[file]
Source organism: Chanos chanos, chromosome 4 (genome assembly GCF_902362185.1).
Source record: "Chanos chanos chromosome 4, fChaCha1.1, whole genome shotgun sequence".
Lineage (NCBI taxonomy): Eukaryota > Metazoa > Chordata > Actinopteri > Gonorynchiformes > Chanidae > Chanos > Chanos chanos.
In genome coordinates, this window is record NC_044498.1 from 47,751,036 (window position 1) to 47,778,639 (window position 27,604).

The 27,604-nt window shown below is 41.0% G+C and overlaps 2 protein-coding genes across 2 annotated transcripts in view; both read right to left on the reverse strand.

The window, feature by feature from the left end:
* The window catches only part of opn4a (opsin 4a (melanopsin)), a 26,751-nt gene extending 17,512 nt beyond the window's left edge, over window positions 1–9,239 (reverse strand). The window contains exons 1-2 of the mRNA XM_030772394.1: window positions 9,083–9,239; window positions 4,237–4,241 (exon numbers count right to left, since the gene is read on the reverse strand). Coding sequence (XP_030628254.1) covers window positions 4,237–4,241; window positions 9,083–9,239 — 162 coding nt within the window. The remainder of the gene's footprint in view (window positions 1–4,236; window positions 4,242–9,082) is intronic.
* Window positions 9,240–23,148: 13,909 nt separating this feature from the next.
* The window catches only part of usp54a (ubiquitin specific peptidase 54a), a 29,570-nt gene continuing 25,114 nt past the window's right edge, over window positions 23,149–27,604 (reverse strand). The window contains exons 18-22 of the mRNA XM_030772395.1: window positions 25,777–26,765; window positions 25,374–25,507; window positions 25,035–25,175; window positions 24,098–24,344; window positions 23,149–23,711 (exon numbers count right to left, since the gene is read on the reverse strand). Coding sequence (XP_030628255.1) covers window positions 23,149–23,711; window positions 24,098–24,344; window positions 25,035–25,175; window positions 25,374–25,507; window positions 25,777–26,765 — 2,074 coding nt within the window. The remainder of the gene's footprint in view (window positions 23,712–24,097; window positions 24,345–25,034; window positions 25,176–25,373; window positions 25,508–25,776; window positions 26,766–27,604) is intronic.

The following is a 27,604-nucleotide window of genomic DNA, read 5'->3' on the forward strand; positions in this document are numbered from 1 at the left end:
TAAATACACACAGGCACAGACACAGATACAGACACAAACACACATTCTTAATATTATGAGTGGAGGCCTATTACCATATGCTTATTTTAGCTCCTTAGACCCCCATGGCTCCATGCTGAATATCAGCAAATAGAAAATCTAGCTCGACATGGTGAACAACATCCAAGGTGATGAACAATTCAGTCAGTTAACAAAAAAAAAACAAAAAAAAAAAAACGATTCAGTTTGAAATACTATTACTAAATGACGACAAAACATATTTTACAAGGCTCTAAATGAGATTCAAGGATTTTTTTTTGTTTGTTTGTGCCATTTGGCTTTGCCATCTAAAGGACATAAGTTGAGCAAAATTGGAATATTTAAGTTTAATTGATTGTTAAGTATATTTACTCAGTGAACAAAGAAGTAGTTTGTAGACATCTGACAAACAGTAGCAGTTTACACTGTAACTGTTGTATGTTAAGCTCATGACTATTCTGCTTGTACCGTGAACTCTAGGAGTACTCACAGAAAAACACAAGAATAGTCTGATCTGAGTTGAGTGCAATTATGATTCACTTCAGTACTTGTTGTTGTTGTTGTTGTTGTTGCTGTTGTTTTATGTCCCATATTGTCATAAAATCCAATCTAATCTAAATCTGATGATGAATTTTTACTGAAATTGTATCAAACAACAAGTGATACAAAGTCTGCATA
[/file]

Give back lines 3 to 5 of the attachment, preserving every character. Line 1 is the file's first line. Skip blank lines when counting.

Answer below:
Lineage (NCBI taxonomy): Eukaryota > Metazoa > Chordata > Actinopteri > Gonorynchiformes > Chanidae > Chanos > Chanos chanos.
In genome coordinates, this window is record NC_044498.1 from 47,751,036 (window position 1) to 47,778,639 (window position 27,604).

The 27,604-nt window shown below is 41.0% G+C and overlaps 2 protein-coding genes across 2 annotated transcripts in view; both read right to left on the reverse strand.